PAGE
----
(4.) Moses and Aaron had offended God by their diffidence, in striking the rock twice, for which they certainly were forgiven, as to the sin, and continued afterwards to be the great friends of God; yet they were both punished by death for this sin, and deprived of entering into the holy land, which they so earnestly desired. “And the Lord said to Moses and Aaron, because ye bave not believed me, to sanctify me before the children of Israel, ye shall not bring these people into the land, which I shall give them,” Numb. xx. 12. “And Aaron shall go to his people; for he shall not go into the land which I have given to the children of Israel, because he was incredulous to my words at the waters of Contradiction," ibid. verse 24. ; and he died accordingly in the wilderness. " And the Lord spoke to Moses, saying, Go up into this mountain, and see the land; and when thou art gone up, thou shalt be gathered unto thy people; because you trespassed against me at the waters of Contradiction, and did not sanctify me before the children of Israel.' Thou shalt see the land, but thou shalt not enter it,” Deut. xxxii. 49.; and he went up and died also in the wilderness.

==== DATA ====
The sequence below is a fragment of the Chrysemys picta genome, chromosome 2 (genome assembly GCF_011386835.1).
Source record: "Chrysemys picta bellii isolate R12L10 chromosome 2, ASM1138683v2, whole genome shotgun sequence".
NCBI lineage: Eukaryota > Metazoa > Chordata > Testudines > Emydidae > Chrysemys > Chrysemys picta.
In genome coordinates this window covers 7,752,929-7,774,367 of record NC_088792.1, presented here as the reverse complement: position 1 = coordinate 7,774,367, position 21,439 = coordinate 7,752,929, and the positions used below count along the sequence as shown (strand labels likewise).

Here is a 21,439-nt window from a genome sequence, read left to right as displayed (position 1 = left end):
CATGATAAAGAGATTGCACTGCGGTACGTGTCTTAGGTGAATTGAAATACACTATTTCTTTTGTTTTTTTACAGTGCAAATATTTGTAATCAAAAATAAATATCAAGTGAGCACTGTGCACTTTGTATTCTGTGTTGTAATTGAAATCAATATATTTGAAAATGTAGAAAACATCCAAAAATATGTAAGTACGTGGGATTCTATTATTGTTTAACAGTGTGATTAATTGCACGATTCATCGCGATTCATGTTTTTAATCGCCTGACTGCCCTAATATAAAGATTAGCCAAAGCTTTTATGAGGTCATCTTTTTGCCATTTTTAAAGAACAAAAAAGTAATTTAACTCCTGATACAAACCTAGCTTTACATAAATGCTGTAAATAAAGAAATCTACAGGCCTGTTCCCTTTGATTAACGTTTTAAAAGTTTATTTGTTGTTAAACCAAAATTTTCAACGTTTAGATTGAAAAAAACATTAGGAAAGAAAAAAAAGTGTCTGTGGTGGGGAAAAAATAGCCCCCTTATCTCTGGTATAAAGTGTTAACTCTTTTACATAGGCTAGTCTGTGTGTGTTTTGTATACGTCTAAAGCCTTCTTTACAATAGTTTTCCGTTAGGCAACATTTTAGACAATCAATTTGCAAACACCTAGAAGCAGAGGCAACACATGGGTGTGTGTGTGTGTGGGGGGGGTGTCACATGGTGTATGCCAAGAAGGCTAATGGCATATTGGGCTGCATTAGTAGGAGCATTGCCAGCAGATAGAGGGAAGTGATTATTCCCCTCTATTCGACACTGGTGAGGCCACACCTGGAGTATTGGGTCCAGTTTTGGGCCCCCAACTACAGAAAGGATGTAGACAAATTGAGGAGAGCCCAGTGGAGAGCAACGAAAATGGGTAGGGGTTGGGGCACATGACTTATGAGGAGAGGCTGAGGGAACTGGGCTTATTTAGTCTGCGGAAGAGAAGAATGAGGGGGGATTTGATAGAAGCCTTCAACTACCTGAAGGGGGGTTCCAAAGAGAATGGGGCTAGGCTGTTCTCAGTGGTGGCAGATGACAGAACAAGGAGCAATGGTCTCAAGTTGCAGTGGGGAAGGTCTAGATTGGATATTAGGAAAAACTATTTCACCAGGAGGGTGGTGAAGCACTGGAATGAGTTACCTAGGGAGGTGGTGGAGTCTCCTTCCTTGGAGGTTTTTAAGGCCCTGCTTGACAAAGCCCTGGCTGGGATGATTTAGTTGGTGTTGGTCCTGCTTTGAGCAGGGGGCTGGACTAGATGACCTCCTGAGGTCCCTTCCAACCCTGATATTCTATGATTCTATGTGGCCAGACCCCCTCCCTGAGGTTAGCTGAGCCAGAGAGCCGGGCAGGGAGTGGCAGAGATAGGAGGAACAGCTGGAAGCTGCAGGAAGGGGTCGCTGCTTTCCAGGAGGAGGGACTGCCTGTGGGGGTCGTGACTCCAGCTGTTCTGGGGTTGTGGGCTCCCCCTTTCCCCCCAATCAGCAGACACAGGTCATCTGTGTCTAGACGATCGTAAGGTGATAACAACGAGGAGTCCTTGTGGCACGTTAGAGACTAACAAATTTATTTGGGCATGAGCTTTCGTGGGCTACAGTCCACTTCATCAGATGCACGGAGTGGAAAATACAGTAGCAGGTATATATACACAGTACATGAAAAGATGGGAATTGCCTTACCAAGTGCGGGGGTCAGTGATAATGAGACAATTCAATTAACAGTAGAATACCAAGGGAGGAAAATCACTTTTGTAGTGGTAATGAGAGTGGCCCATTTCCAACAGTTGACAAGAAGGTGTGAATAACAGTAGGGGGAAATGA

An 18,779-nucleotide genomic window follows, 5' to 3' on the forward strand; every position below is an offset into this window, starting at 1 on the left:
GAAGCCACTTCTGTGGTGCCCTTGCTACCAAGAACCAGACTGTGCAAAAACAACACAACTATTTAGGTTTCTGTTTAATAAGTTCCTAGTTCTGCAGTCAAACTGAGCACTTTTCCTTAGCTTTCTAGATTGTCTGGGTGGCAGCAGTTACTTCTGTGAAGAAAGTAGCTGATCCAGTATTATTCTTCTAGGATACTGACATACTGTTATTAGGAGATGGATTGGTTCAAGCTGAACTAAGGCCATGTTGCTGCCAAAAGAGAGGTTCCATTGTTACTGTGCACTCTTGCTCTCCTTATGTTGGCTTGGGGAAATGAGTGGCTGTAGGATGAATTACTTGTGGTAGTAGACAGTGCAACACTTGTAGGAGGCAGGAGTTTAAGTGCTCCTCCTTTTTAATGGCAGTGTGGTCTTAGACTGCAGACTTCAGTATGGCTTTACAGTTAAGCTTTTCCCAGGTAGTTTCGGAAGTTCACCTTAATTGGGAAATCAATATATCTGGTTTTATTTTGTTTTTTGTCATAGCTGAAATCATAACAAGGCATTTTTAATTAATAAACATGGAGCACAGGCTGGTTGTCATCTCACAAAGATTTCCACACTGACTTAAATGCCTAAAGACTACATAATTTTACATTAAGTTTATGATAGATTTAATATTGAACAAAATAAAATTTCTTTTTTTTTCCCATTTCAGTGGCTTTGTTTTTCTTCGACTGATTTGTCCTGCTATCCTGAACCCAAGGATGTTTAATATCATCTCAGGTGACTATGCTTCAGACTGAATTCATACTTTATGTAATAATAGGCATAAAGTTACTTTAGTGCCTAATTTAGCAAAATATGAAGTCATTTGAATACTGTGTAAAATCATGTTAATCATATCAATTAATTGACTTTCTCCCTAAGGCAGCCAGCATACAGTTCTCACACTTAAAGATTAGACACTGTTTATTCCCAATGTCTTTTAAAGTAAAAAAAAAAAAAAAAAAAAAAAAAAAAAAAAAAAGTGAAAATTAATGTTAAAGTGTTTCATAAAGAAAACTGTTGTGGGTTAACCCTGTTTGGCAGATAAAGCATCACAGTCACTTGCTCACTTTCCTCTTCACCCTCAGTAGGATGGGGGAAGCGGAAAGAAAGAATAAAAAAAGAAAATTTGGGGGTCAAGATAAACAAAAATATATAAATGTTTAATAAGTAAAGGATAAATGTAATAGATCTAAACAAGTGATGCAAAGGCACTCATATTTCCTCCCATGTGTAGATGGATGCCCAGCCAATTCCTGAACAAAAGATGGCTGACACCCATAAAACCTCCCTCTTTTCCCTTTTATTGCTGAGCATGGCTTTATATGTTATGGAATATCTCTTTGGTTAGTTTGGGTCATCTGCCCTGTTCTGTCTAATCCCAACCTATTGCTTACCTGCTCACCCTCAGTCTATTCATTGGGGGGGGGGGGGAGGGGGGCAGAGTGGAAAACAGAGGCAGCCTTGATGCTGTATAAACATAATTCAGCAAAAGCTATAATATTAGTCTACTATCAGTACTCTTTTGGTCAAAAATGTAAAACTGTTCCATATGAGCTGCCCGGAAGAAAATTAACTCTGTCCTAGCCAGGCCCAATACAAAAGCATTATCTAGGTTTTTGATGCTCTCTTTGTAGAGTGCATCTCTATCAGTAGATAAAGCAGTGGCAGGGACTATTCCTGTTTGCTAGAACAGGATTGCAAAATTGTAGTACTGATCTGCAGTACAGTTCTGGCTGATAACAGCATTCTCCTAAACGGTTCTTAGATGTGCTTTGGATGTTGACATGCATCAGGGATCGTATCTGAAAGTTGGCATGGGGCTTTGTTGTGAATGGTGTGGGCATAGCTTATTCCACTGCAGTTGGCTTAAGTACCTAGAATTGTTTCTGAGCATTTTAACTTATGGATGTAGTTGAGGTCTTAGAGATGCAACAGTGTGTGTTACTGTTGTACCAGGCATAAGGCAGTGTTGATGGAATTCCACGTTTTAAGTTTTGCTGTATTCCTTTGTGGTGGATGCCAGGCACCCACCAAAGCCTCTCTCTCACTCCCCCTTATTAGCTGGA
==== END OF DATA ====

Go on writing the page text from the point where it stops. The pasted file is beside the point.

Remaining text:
(5.) When the children of Israel fell into that grievous sin of worshipping the golden calf, the Lord said to Moses, “Let me alone, that my wrath may be kindled against them, and that I may destroy them," Exod. xxxii. 10. But, at the earnest prayer of Moses, “the Lord was appeased from doing the evil wbich he had spoken against his people,” verse 14. ; yet, notwithstanding, “ there were slain that day about three and twenty thousand men,” verse 28, in punishment of this sin. After this, Moses again had recourse to prayer, that God might forgive them this trespass,"